– Taladris
    Commented Mar 20, 2020 at 9:56
  • Saving and spending aren't the only alternatives. There is also investment. That's the primary reason for the interest rate cuts. Commented Mar 21, 2020 at 19:19

By lowering interest rates the Fed's main goal is to prop up the stock market, and support US corporations.

This is achieved through the following effects: - it encourages credit creation through bank lending, and because most money originates in credit it makes money cheaper and more widely available - it lowers the rates of return on savings and thus encourages savers to spend more freely, which has a twofold effect: it stimulates the economy into the creation of yet more loans, and it tells savers to go elsewhere with their money

The resulting availability of money/credit and lowered bank savings rates makes the stock market an attractive destination.

Since 2007, the financial crisis, the Fed is essentially a hostage of the stock market in that if now must keep loose monetary policy to further the illusion of perpetual long term stock market gains. This is further evidenced by the tentative and then aborted QT (quantitive tightening) attempt last year.

In the current climate of coronavirus economic meltdown, the lowered interest rate has a further goal: to help protect US corporations who are now overstretched on corporate bonds.

Since 2007, unbeknownst to many, and I think illegal outside the US (?) , corporations - rather than restructure in the wake of the crisis - regularly take advantage of the cheap money stimulus by issuing corporate bonds (essentially borrowing money at low rates) so that their execs can use this to direct the company to purchase its own stock on the stock market. This creates the illusion of rising corporate value while allowing shareholders to receive big dividends and CEOs to pay themselves income related bonuses.

This irresponsible corporate behaviour has brought US corporations to the point that the coronavirus meltdown has slowed earnings below what they need to pay on the corporate bonds. Without direct government support many US corporations will go bust, and corporate bond prices will plummet, which will trigger further meltdown in financial institutions that invest in those assets.

Again, silently under the media radar, just this week the US (?) and ECB created new funds that will be directed to supply money to those institutions buying corporate bonds. To be clear, the way that works is that bondholders who are now nervous about the corporation defaulting might not roll over their bond....rather than reacquiring bonds at the end of their term, or even ending prematurely, they will demand their money from the corps. The corps. don't have it, but new bonds will be sold to the govt backed funds. (Once again the taxpayer bails out the fatcat)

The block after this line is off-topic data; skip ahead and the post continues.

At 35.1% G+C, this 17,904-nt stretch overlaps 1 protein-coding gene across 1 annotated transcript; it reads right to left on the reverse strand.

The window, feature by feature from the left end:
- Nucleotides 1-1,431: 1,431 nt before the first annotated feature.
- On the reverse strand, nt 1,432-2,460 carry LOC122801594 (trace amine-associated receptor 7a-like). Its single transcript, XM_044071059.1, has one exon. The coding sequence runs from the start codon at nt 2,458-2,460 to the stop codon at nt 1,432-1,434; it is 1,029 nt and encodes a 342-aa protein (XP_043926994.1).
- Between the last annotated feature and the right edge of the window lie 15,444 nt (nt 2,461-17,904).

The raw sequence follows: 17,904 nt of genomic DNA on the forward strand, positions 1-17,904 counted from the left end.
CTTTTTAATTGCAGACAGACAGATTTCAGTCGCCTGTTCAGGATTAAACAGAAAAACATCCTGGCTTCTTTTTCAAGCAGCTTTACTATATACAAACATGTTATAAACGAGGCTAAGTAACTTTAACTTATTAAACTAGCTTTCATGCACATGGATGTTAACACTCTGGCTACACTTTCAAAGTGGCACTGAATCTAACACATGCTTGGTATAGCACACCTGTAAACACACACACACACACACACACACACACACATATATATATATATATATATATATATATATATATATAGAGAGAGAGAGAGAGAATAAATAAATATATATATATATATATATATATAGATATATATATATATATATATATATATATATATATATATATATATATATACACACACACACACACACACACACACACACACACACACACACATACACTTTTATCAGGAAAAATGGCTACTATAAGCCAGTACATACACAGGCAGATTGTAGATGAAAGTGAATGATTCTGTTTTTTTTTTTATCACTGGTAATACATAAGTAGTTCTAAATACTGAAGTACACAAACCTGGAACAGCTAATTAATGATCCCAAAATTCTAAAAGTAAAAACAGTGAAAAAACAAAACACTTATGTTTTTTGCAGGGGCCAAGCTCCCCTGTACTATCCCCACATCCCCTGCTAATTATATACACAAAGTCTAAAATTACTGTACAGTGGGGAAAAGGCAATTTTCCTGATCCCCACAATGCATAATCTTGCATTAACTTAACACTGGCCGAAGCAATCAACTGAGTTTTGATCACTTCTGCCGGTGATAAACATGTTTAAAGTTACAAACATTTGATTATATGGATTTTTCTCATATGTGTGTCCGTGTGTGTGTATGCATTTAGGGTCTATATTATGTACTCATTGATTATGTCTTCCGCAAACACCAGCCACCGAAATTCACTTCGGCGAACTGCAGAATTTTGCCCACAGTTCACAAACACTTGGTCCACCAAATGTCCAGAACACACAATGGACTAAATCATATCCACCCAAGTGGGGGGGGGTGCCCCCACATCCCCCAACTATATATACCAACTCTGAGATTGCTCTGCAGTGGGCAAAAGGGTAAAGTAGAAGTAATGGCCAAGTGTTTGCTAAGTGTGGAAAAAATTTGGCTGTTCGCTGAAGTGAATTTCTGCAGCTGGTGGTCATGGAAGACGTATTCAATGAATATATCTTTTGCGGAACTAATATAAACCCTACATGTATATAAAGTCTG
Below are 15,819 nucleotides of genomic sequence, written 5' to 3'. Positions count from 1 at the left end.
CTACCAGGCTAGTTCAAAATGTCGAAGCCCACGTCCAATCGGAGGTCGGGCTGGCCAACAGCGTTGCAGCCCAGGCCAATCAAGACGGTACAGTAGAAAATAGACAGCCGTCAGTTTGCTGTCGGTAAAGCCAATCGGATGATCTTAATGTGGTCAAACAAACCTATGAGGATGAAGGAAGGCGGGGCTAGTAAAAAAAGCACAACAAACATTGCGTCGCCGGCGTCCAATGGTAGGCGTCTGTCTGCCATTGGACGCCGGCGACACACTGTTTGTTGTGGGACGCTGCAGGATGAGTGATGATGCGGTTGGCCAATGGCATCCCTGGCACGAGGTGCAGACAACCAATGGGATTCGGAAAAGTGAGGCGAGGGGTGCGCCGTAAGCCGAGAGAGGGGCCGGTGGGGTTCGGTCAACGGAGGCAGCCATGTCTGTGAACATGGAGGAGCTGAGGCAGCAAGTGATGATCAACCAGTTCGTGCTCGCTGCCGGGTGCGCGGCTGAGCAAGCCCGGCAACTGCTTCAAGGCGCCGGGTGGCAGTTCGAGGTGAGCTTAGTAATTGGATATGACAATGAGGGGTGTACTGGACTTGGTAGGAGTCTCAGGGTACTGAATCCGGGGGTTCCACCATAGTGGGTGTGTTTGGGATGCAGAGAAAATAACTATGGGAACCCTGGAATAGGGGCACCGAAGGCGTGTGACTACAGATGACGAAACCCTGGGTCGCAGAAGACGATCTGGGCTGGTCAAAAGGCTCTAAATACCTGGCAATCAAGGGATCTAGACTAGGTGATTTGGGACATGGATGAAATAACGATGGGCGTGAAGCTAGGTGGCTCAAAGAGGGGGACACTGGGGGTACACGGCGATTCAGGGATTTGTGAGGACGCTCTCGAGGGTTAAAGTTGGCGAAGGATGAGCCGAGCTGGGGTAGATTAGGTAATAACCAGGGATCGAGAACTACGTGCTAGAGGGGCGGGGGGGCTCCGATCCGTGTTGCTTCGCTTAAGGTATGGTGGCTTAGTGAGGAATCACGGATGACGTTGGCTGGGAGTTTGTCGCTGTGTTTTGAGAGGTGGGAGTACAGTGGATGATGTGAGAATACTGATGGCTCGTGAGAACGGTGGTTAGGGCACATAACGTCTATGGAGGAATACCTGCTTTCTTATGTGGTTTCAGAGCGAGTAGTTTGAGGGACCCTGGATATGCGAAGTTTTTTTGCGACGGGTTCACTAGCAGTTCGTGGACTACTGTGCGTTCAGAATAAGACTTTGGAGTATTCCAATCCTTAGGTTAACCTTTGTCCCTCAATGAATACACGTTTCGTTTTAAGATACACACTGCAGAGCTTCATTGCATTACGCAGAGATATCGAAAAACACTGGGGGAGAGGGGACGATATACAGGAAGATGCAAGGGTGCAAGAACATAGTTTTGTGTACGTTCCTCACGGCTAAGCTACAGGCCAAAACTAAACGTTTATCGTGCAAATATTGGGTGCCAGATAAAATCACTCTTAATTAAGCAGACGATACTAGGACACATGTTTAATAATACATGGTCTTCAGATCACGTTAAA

So in summary, the reduced interest rate in combo with new funds, is designed to prop up the stock market and corporations to prevent socioeconomic collapse.

Around the world, central banks lower the rate for the effects of stimulus and stock market prop-up described above. ECB does not lower because the negative interest rate actually makes loans more expensive in some cases as being paid to borrow makes it easier than to lend.


Lowering interest rates brings future consumption to the present, it has zero net effect over the medium to long term. For example you can only buy a home to live in once in your life, if you do it now you won't do it further into the future. The central banks know this and they also know the day of reckoning will eventually arrive, where their pea and thimble trick will no longer work, because the consumer is all but tapped out. So the real is answer is, they lower interest rates because they are going to try and avoid a depression on their watch and hope that it happens to some other schmuck who replaces them.

  • But wait, that also sounds like a perfectly sensible thing to do if there are temporary problems preventing you from carrying on business. You can pay this month's rent based on next year's income on the assumption that everything will be back to normal next year, and next year you'll just have to deal with having a bit less income Commented Mar 20, 2020 at 18:46
  • Yep, the assumption that next year is going to be good, rather than two black Swan events in a row, is going to be the depression that Peter Schiff is always banging on about
    – user29223
    Commented Mar 25, 2020 at 21:41